What happened was that for several pages I, very predictably, had squares of colour. Blah. Yet, it was relaxing. The patter of rain, a good audible book on the ipod, a hot cup of tea. And the permission in my head: you are not designing. You are seeing how overlapping inks work. How hard can that be? It was fun.
And then after a while I told myself. Ok, so this is not producing much but what else are you going to do? Go and watch TV or do the ironing. Keep going. Just one more page.
And then I got excited. I know the pages dont look much but they have beginning elements of lots of things in my head and I can see all kinds of influences in them. By this stage I really did have to stop so I placed this sketch book open at these pages on the chest of drawers in my dressing room and I have been looking at them all week, eager to work more on the ideas they throw up. I remember deciding at the time that It worked well for me to have Sketchbook Sunday and to dedicate time to design play in this way.
So its Sunday. I have some time before I go out - usually we do breakfast on a Sunday but today its afternoon tea to celebrate my birthday. And am I sketching or painting or collaging anything in a sketchbook? No. I am blogging. Which is on my To Do list but which is also a convenient Distraction Technique. Even though I do have ideas about what to do. So, why is starting so hard? And in particular, starting to design, to find a language to say what I want to say? Do you have this issue or is it a function of my goal drive personality again?
I think maybe the two questions are related, that there is a natural cycle of creativity and that there is a hard period between the scattering of the ideas in my mind and their realisation. Just as there is a cold winter with frosted ground between the scattering of seed and the sprouting of crops. Of course, that cold time is (literally and figuratively) a good time to get upstairs and work on the more mechanical tasks of making an already designed quilt. What I need to work on though is getting that into a smoothly working cycle where both stages happen when they should and I do not resist either. Any suggestions?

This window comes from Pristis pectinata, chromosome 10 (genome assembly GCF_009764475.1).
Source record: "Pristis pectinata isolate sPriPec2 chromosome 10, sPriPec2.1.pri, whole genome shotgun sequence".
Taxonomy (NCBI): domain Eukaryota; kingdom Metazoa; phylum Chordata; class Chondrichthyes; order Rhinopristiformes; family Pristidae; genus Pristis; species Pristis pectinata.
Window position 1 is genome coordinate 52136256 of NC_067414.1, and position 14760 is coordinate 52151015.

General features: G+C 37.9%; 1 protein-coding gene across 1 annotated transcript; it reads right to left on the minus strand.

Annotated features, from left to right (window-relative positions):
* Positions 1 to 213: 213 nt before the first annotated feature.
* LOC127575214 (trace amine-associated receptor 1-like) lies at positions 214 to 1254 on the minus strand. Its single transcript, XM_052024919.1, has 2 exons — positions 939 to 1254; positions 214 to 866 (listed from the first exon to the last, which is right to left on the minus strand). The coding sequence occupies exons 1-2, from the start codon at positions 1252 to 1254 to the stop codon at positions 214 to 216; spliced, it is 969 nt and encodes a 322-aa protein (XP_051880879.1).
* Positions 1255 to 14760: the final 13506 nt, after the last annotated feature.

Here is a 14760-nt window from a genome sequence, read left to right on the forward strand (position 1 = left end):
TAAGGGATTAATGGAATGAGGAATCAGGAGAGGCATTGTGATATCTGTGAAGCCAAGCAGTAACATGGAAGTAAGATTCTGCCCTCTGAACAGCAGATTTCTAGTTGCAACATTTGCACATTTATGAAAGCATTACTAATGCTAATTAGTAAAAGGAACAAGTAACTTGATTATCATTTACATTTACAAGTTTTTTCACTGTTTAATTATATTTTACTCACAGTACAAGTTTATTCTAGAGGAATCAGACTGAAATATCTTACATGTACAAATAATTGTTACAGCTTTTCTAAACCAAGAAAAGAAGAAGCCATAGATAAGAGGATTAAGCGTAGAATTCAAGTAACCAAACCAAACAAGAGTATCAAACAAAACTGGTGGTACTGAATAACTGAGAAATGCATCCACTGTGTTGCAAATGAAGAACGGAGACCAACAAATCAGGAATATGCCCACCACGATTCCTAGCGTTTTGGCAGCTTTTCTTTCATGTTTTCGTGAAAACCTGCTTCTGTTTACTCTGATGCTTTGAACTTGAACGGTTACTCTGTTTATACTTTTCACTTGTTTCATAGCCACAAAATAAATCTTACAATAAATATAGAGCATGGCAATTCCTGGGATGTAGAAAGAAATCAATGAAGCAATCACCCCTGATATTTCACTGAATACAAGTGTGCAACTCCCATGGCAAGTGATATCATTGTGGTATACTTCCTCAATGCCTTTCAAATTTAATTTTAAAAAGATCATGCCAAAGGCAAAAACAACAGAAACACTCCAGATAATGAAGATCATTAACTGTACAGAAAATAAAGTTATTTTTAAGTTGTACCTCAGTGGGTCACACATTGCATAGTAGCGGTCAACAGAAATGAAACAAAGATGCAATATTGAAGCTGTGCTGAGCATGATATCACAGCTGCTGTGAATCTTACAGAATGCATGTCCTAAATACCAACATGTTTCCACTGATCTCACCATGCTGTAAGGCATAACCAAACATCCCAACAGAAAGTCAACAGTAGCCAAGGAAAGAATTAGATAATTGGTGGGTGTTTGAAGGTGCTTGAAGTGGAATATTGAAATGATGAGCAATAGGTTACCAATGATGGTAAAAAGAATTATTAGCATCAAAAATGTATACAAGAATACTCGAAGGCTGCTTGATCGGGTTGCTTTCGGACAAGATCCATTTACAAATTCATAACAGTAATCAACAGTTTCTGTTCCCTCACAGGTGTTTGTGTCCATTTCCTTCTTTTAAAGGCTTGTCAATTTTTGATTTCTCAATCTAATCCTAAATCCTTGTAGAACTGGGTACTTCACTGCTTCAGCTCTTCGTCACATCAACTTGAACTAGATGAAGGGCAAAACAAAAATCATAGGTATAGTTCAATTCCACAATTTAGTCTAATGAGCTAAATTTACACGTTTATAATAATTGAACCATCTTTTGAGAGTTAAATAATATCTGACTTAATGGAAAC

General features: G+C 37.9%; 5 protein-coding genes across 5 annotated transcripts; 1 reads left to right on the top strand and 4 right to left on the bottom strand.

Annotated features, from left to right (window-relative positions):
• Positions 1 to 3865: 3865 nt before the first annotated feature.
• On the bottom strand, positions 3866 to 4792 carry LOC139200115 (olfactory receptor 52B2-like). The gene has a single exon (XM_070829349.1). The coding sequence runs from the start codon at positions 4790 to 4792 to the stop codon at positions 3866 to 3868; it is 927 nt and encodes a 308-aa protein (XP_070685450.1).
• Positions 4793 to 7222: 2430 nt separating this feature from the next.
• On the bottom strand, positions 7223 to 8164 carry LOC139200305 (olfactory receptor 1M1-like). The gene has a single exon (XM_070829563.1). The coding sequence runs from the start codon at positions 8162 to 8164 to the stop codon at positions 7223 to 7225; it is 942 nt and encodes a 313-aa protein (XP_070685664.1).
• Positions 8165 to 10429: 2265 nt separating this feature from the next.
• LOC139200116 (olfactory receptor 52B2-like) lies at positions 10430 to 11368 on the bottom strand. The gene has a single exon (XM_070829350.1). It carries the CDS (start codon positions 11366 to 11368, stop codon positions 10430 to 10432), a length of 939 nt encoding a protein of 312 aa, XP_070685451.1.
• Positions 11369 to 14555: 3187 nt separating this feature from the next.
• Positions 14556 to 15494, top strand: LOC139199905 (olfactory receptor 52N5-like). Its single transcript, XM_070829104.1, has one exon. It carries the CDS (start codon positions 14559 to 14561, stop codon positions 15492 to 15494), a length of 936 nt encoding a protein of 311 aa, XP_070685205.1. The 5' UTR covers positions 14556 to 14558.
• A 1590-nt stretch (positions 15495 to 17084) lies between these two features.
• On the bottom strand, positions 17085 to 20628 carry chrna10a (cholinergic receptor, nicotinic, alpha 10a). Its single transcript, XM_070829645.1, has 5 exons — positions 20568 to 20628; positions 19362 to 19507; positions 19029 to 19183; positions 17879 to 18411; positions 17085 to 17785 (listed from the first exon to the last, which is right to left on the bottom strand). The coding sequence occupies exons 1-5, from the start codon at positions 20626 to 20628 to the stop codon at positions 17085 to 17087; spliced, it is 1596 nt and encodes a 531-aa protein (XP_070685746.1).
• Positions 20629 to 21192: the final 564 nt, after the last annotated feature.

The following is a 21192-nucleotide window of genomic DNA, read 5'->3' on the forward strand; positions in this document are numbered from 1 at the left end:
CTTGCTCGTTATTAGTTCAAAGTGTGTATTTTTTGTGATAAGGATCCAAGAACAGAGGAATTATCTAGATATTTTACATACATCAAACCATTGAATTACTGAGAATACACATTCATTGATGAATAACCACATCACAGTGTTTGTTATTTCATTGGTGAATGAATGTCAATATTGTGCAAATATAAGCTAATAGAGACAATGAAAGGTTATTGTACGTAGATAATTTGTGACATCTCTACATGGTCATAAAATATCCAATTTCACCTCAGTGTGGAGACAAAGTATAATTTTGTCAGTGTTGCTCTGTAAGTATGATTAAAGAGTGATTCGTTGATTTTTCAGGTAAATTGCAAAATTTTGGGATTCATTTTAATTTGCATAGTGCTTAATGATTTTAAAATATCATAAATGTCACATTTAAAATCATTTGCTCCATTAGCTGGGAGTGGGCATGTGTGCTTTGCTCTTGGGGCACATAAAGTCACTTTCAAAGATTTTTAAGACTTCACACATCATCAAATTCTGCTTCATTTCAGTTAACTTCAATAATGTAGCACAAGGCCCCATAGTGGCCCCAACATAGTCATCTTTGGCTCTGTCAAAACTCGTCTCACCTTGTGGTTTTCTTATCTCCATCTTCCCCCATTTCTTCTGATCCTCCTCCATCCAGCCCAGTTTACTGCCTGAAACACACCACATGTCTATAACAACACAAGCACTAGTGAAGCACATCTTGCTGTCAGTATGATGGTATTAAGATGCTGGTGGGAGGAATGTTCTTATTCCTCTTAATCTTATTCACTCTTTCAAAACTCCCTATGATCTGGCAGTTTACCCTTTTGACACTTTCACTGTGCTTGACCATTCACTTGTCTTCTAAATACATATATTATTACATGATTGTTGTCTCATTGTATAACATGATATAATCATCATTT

While you think about that I am going to go to Chester and try and break through the urban sketching barrier. ( Same barrier, different context). As you know I just came back from Dubrovnik . I went with all intentions of sketching all sorts and filling pages and pages. I did just two sketches of the city itself despite all the times I looked at things and thought: that would be good to draw. Hopeless. I don't even like them! Although I really enjoyed doing them,which is more the point,don't you think?
What I am extraordinarily good at is excuses:
Too hot. Book the wrong size for the topic. I need to make the most of rest time. I can sketch at homebut I can't swim in this amazing pool there. Husband is distracting me.I should come back alone so I am not spoiling his holiday making him wait here. I need to learn more about watercolor theory first....blah,blah,blah.
Could you please just come over and physically make me do the work please? I will share my afternoon tea with you as thanks.
Wednesday, 3 July 2013
As you know, I just returned home from a two-week road trip around the Pacific Northwest. One of my stops was in Victoria, British Columbia, and while there I enjoyed not just one, but two lovely afternoon tea experiences. As this blog is titled Tea and Talk for Two, I thought it fitting to tell you about the first of them. And you can see I did a page spread in my Road Trip Journal about it.
To set the scene: earlier that day, I had come from Port Townsend, Washington where I'd been visiting friends for several days. I enjoyed the ferry ride across the Strait of Juan de Fuca (between Port Angeles, Washington and Victoria, BC) but I was too early to check into my hotel. So I parked my luggage and car there, and headed out to find food. I was hungry. I walked for a bit when it dawned on me that I was in Victoria and there were places to get afternoon tea! Asking in a few shops, I was directed to the Venus Sophia Tearoom which was a few blocks away.
There it was. It was quiet and not crowded at all, a pleasant and homey atmosphere, not intimidating or formal in the least.